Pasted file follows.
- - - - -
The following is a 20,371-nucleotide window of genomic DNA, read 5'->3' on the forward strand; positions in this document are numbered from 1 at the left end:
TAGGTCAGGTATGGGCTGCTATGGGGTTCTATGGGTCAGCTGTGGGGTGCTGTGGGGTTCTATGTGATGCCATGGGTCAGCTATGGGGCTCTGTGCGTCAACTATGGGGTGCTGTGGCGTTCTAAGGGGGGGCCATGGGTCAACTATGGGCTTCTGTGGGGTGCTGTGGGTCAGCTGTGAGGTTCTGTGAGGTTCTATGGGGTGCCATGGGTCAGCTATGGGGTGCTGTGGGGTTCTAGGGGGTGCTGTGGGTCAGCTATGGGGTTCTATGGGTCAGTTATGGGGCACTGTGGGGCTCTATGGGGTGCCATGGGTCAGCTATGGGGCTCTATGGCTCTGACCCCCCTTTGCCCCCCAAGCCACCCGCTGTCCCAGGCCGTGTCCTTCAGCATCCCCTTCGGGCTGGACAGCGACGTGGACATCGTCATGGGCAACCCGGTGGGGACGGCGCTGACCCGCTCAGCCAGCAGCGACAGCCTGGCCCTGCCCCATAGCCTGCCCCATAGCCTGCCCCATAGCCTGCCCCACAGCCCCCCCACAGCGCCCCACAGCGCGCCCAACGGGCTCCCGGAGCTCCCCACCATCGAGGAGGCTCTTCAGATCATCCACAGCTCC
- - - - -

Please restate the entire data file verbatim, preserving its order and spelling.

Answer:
The following is a 20,371-nucleotide window of genomic DNA, read 5'->3' on the forward strand; positions in this document are numbered from 1 at the left end:
TAGGTCAGGTATGGGCTGCTATGGGGTTCTATGGGTCAGCTGTGGGGTGCTGTGGGGTTCTATGTGATGCCATGGGTCAGCTATGGGGCTCTGTGCGTCAACTATGGGGTGCTGTGGCGTTCTAAGGGGGGGCCATGGGTCAACTATGGGCTTCTGTGGGGTGCTGTGGGTCAGCTGTGAGGTTCTGTGAGGTTCTATGGGGTGCCATGGGTCAGCTATGGGGTGCTGTGGGGTTCTAGGGGGTGCTGTGGGTCAGCTATGGGGTTCTATGGGTCAGTTATGGGGCACTGTGGGGCTCTATGGGGTGCCATGGGTCAGCTATGGGGCTCTATGGCTCTGACCCCCCTTTGCCCCCCAAGCCACCCGCTGTCCCAGGCCGTGTCCTTCAGCATCCCCTTCGGGCTGGACAGCGACGTGGACATCGTCATGGGCAACCCGGTGGGGACGGCGCTGACCCGCTCAGCCAGCAGCGACAGCCTGGCCCTGCCCCATAGCCTGCCCCATAGCCTGCCCCATAGCCTGCCCCACAGCCCCCCCACAGCGCCCCACAGCGCGCCCAACGGGCTCCCGGAGCTCCCCACCATCGAGGAGGCTCTTCAGATCATCCACAGCTCC